Dr. Rose McTier
5th November, 2014
Should Standardized Test Be Required for College Admission?
Robert Schaeffer once said, “Standardized testing has become the arbiter of social mobility, yet there is more regulation of the food we feed our pets that of the tests we give our kids” (Schaeffer, 2014). Nearly every student takes the SAT or ACT in high school. Standardized tests are defined as “tests that are developed using standard procedures and are administered and scored in a consistent manner for all test takers” (Weaver, 2011). Standardized tests allow students taking the same test to be compared reliably and validly. These test have become one of the primary deciding factors in admission decisions. They also determine whether a high school student can move on to the next grade level or graduate. These test are evaluated by colleges because it gives all intellectual students the opportunity to attend college, regardless of their educational background or financial situation. Although these tests seem to be unbiased, scholars such as James W. Popham and Tonya Moon seem to disagree. They argue that standardized tests are unreliable in measuring a student’s performance. While a standardized test is a good way to quickly measure a student’s performance, it should not be the sole determination of a student’s academic success. A student’s socioeconomic status can have a huge impact on test scores. These test do not truly assess a student’s understanding of the various concepts and they place students and teachers under a lot of pressure to do well. Standardized test scores should not be focused entirely on in admission decisions, because a student’s socioeconomic status has a huge impact on their test scores. Those with a higher socioeconomic status usually achieve better scores. According to James Popham’s article, “Why Standardized Tests Don't Measure Educational Quality”, “many items on standardized achievement tests really focus on assessing knowledge and/or skills learned outside of school-knowledge and/or skills more likely to be learned in some socioeconomic settings than in others” (Popham, 1999). Students from privileged families attend better educational institutions. They are provided with more spacious classrooms, clean restroom, and healthier cafeterias. Unlike students in public schools, they are able to concentrate better in their school’s environment. Evidence of this is also shown in Alfie Kohn’s book, “The Case Against Standardized Testing: Raising the Scores, Ruining the Schools”. In the book he states that standardized test “cast public schools in the worst possible light as a way of paving the way for the privatization of education” (Kohn, 2000). Many people argue that these tests are meant to make public schools look bad. People believe that the lower scores seen from standardized test are produced by public school students, which is proven to be true. Those attending public school have limited resources. Therefore, they are learning different material than private schools. Although these test are meant to equally evaluate a student’s academic success, “research has repeatedly found that the amount of poverty in the communities where schools are located, along with other variables having nothing to do with what happens in classrooms, accounts for the great majority of the difference in test scores from one area to the next” (Kohn, 2000). Students who have a lower socioeconomic status should not be expected to be tested on the same level as those with a higher socioeconomic status. Hence, it is not fair for colleges to equally evaluate students of different class, race, etc. when other factors, such as socioeconomic status, affect their scores. Another reason why standardized test should not be heavily considered, is that tests such as SAT and ACT do not truly assess a student’s understanding of the various concepts. These multiple choice tests usually only...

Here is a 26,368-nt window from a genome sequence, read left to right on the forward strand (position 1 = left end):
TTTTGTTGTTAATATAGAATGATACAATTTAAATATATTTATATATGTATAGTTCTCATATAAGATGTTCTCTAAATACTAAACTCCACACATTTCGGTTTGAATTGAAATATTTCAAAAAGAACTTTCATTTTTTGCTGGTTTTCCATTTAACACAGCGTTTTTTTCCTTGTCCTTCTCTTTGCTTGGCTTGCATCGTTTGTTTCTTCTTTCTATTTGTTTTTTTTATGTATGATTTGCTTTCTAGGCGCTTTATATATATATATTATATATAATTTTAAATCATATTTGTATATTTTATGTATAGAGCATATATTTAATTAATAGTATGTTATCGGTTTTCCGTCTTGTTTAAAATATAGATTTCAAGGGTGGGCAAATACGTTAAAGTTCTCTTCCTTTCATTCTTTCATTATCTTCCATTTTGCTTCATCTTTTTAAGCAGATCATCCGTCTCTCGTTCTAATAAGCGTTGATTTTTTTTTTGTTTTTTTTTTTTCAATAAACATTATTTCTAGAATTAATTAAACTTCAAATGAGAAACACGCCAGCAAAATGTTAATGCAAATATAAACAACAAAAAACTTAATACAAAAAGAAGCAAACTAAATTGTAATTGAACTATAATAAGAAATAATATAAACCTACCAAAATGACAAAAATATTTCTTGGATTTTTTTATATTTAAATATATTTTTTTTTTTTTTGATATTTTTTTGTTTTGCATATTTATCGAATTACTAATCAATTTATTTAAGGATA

References: Atkinson, R.C. (2004). Achievement versus aptitude in college admissions. In R. Zwick (Ed.), Rethinking the SAT: The Future of Standardized Testing in University Admissions. Retrieved November 5, 2014, from http://books.google.bs/books?id=7QhG8g-y22wC&printsec=frontcover&source=gbs_ge_summary_r&cad=0#v=onepage&q=richard%20atkinson&f=false.
Kohn, A. (2000) The Case Against Standardized Testing: Raising the Scores, Ruining the Schools. Portsmouth, NH: Heinemann
Moon, T. R., Brighton, C. M., Jarvis, J. M., & Hall, C. J. (2007). State Standardized Testing Programs: Their Effects on Teachers and Students. Storrs, CT: The National Research Center on the Gifted and Talented, University of Connecticut.
Popham J. W. (1999). Why Standardized Tests Don 't Measure Educational Quality. Educational Leadership, 56. Retrieved November 5, 2014, from http://www.ascd.org/publications/educational-leadership/Why-Standardized-Tests-Dont-Measure-Educational-Quality.aspx
Schaeffer, R. (2014, October 1). Robert Schaeffer quotes. Retrieved Novemeber 30, 2014, from Think Exist: http://thinkexist.com/quotes/robert_schaeffer/
Weaver, K. (2011). Standardized Testing Measuring the Academic Success of Students. Standardized Testing Measurement of Academic Achievement. Retrieved November 5, 2014, from http://eric.ed.gov/?id=ED525158
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